Giant Camera Ready to Take World's Largest Photo

Walk into the massive air hangar and the first thing you notice is an oppressive darkness broken only by a tiny beam of light from a gumball-sized hole in the wall.

Then, slowly, an upside-down image emerges on the opposite wall that is startling in its clarity — a dilapidated air traffic control tower, an overgrown runway and palm trees clustered amid rolling hills.

Once home to roaring fighter jets, this decommissioned Marine Corps hangar is now the world's largest camera poised to take the world's largest picture.

If all goes well, within days the hangar-turned-camera will record a panoramic image of what's on the other side of the door using the centuries-old principle of "camera obscura."

An image of the former El Toro Marine Air Corps Station will appear upside down and flipped left-to-right on a sheath of light-sensitive fabric after being projected through the tiny hole in the hangar's metal door. The fabric is the length of one-third of a football field and about 3 stories tall.

The Guinness Book of World Records has created two new categories for the project — world's largest camera and world's largest photograph — and will certify the records once the photo is complete.

"This project is about being deep inside photography, in the sense that you can walk inside the camera. It's the origins of photography and we've been living in it for weeks at a time," said Doug McCulloh, a photographer for the Los Angeles County Museum of Art.

On Wednesday, the six photographers with the nonprofit Legacy Project were to begin testing their massive camera and hope to have a photograph completed within two weeks.

The ambitious project is the latest by photographers who want to capture the Marine base before it's gone and document the transition of a nearly 5,000-acre chunk of land that's an important part of the region's history.

The base was decommissioned in 1999 after more than a half-century of use.

After a bitter fight over its future, the Miami-based Lennar Corp. bought the land and plans to break ground soon on a development that will include a 375-acre park, museum district, sport complex and thousands of suburban homes.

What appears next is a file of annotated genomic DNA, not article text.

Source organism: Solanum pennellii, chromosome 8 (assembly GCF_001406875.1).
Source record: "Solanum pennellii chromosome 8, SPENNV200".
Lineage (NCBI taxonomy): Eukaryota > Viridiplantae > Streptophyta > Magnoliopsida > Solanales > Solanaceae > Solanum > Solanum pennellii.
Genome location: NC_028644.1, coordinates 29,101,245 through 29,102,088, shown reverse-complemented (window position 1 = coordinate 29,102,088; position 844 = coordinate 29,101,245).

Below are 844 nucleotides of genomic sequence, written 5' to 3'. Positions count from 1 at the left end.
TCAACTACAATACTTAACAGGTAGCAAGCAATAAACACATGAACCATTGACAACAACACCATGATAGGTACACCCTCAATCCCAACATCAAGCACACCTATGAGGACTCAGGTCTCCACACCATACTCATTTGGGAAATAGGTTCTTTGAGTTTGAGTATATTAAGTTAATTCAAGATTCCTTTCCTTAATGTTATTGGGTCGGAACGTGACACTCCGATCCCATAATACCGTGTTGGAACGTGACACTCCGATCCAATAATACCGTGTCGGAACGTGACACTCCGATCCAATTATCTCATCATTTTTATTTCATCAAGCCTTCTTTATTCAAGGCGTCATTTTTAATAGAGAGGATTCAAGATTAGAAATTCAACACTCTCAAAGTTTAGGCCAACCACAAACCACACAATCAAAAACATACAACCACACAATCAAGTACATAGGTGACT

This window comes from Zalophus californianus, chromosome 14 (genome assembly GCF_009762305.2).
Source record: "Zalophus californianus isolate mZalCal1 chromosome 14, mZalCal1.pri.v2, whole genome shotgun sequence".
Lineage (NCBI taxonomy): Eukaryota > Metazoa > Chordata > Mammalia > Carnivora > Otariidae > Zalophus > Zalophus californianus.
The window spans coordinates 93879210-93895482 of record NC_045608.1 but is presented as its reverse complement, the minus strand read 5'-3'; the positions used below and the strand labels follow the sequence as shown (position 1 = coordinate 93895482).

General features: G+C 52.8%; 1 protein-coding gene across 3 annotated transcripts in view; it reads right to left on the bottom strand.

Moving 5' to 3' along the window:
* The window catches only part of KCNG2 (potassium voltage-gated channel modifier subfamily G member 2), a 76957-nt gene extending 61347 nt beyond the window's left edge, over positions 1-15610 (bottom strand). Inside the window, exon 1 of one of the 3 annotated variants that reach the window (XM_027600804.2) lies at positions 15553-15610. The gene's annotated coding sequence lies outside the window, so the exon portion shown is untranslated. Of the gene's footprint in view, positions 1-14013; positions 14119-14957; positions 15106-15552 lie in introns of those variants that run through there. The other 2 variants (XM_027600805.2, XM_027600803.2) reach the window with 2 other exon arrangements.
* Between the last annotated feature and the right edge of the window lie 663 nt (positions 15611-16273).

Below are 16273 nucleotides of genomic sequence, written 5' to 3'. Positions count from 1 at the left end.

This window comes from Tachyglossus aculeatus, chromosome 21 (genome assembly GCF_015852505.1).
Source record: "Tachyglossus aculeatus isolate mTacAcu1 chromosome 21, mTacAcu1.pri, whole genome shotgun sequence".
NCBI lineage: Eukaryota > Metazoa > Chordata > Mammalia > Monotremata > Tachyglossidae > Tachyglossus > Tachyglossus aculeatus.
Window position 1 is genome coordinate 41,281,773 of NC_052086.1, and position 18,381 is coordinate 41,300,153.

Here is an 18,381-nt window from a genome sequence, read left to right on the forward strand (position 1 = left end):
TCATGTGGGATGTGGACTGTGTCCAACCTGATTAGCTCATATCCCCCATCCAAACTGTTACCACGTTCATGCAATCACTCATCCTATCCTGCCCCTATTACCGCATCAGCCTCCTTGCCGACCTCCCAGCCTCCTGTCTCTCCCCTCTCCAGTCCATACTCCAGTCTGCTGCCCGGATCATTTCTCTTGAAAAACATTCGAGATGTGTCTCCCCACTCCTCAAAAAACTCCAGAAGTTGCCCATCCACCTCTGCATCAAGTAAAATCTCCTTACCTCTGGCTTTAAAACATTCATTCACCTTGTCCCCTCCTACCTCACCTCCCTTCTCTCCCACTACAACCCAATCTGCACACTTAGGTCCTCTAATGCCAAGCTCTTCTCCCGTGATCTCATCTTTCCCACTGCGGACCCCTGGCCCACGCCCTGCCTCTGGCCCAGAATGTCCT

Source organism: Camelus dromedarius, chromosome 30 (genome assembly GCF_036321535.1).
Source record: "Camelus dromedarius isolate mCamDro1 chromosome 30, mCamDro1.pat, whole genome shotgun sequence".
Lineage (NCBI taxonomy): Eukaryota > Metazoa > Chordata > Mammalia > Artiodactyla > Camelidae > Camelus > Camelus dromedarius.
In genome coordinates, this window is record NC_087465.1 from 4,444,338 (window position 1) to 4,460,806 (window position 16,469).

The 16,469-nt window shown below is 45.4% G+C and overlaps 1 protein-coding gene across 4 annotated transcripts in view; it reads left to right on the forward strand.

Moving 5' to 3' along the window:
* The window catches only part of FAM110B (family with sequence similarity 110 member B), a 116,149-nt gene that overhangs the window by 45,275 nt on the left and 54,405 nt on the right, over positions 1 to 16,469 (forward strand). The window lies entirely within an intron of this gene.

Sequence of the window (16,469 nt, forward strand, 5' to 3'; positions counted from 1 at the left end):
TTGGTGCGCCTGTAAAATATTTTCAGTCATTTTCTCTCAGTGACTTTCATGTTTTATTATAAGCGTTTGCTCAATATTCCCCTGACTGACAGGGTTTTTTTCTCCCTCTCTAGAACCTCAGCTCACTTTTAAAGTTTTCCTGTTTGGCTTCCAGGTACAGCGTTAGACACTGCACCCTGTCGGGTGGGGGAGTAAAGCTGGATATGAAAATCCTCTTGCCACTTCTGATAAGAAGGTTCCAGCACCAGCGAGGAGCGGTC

The Legacy Project has been documenting the transition since 2002 with more than 80,000 photographs. But last year, participants decided to make history, as well as record it.

"It was imperative that we do this now or never. I grew up watching these orange groves disappear and these planes take off, and now they're gone forever," said Jerry Burchfield, a photography professor and gallery director at Cypress College.

The photographers are using a nearly 33-by-111 foot piece of white fabric covered in 20 gallons of light-sensitive emulsion as the photographic "negative."

After exposing the fabric for up to 10 days, they will develop it in a huge tub made of pool siding, using 200 gallons of black-and-white developer solution and 600 gallons of fixer.

The photographers on Tuesday put their final touches on the camera, patching up places where sunlight leaked in between the rafters and testing the pinhole's upside-down projection on the huge fabric.

At one point, an airplane that droned by outside appeared as a tiny black fleck moving across the white fabric at knee height.

The photographers joke that they are also making the world's largest disposable camera. When they are done, the hangar will be torn down.

"The whole topography, this flat view across to the coastal hills, will be gone," said Burchfield. "The view will be gone, and the camera will be gone too."